Scientists may have unraveled the mystery of how clouds form over Mars and it involves obliterated meteors. The study focused on the clouds that form in Mars’ middle atmosphere starting around 18 miles above the planet’s surface. According to the new study, these clouds may be the result of meteors that slammed into the Martian atmosphere, resulting in a dusty, icy mess.
The research comes from the University of Colorado, Boulder, where scientists found that Mars’ middle atmosphere clouds and overall weather patterns don’t exist independently of space. According to the study, which was recently published in Nature Geoscience, the middle atmosphere cloud formations may be ‘meteoric smoke.’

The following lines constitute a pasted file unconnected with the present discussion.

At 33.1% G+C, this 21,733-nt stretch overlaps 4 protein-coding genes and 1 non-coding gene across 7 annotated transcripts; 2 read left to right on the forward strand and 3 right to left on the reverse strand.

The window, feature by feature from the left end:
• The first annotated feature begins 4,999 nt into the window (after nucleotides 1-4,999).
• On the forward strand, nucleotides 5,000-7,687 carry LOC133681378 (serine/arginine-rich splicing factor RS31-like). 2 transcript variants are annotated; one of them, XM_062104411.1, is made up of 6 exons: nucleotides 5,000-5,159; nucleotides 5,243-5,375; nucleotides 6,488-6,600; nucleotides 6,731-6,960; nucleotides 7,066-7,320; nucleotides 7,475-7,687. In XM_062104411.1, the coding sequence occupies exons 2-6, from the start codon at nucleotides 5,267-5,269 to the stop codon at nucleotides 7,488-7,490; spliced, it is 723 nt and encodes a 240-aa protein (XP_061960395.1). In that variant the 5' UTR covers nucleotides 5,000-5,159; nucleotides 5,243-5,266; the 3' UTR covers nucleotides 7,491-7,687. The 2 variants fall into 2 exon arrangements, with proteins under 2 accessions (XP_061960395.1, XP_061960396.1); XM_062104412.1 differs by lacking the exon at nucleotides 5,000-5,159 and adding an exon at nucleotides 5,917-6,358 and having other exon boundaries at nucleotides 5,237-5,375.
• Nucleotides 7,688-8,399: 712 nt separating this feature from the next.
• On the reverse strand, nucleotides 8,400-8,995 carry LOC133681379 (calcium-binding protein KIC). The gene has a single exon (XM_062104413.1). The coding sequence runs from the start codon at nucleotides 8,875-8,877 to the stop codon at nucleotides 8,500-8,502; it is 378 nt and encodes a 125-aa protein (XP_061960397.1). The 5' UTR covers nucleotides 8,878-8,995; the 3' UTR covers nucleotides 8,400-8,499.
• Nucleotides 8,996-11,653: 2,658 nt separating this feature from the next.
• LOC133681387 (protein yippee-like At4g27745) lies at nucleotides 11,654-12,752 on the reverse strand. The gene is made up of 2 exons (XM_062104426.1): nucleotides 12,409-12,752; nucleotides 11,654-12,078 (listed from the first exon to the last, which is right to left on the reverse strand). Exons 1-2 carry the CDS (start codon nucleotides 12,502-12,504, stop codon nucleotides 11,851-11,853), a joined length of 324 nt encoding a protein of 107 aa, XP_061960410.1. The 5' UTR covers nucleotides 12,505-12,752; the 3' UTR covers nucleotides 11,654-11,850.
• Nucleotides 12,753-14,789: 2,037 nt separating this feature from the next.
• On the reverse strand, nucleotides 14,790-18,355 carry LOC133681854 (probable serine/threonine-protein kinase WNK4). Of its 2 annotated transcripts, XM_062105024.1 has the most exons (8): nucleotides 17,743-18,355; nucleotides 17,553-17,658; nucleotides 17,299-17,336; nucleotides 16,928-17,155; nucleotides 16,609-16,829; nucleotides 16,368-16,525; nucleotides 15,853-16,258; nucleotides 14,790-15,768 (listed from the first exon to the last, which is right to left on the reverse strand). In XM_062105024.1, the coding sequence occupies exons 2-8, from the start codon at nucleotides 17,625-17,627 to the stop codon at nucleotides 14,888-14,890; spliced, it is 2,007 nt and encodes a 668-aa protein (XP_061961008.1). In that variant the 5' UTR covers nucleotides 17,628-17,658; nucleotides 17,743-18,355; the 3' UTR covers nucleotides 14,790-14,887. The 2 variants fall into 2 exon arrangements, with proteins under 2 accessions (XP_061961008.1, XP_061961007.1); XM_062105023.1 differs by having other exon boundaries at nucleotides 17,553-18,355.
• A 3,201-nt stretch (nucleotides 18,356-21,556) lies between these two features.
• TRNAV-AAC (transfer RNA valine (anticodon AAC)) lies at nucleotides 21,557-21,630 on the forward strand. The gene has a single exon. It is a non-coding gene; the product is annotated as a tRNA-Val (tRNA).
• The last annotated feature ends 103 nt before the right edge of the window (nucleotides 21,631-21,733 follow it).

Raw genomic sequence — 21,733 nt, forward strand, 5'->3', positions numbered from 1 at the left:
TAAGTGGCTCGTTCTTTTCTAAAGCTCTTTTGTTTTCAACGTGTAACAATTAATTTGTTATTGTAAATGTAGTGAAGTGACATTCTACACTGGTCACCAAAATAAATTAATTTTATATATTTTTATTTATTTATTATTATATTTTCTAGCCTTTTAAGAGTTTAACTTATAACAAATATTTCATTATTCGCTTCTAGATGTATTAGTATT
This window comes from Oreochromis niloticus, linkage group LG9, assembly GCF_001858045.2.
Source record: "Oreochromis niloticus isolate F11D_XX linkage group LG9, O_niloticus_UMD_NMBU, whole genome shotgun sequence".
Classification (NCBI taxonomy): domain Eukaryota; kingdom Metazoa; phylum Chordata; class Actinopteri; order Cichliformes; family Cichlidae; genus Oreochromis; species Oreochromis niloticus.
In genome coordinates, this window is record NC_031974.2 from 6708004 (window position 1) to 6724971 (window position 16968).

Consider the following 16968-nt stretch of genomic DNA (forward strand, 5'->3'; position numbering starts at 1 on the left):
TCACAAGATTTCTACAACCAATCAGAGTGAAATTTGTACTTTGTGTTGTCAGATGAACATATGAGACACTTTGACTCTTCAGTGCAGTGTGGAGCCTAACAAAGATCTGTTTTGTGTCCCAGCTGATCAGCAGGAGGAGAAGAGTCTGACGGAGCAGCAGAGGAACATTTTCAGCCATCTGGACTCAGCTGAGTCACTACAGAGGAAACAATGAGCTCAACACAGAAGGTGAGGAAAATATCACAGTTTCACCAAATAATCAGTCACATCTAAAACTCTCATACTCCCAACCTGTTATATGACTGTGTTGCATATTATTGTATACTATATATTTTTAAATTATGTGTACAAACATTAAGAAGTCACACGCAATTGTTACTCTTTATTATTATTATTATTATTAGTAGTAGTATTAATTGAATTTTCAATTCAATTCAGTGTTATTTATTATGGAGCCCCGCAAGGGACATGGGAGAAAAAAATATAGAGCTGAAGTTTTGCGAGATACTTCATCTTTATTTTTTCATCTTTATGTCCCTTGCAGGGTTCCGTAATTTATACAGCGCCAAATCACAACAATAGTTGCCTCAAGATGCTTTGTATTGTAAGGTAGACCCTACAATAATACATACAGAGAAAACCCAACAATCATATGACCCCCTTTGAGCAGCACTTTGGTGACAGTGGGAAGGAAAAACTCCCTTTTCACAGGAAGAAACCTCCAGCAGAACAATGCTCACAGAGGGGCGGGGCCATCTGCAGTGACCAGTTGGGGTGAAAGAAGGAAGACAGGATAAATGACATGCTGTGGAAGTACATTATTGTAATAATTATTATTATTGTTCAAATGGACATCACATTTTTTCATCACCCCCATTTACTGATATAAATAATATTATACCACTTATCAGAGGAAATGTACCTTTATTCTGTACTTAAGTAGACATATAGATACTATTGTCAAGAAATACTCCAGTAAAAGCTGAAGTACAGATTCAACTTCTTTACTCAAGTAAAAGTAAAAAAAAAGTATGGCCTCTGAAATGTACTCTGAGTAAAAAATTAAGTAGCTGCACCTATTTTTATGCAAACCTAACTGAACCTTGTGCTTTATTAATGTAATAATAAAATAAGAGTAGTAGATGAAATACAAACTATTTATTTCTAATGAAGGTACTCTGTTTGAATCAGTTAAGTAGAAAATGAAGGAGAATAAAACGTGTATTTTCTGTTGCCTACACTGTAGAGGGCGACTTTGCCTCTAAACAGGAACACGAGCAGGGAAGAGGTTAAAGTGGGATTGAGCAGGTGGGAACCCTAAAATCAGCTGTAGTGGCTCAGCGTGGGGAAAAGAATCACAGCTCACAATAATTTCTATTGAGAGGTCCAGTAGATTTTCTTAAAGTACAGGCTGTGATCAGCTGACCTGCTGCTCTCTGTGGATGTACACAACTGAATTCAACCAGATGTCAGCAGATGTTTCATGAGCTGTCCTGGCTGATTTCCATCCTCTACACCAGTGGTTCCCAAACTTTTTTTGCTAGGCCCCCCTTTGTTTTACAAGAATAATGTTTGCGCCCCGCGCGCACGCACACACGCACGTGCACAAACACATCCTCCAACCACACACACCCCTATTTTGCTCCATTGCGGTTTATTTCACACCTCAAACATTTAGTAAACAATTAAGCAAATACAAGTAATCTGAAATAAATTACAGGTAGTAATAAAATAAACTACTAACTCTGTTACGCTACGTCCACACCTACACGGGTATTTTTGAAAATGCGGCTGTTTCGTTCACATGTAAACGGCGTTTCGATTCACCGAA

The term is used to describe the icy dust that results from space debris like meteors slamming into the Martian atmosphere. The planet is subjected to between two and three tons of space debris every single day, resulting in pulverized meteors that send large quantities of dust into the air.
The dust functions akin to ‘cloud seeds,’ resulting in the formation of the wispy clouds observed in the Red Planet’s middle atmosphere. The findings are based on computer simulations that resulted in cloud formations when meteors were factored into the calculations.
Unlike clouds on Earth, Mars’ clouds are described as being like ‘cotton candy,’ thin and wispy but capable of impacting the planet’s climate. Based on their simulations, the researchers found the presence of these clouds could cause temperature changes of up to 18F at high altitudes.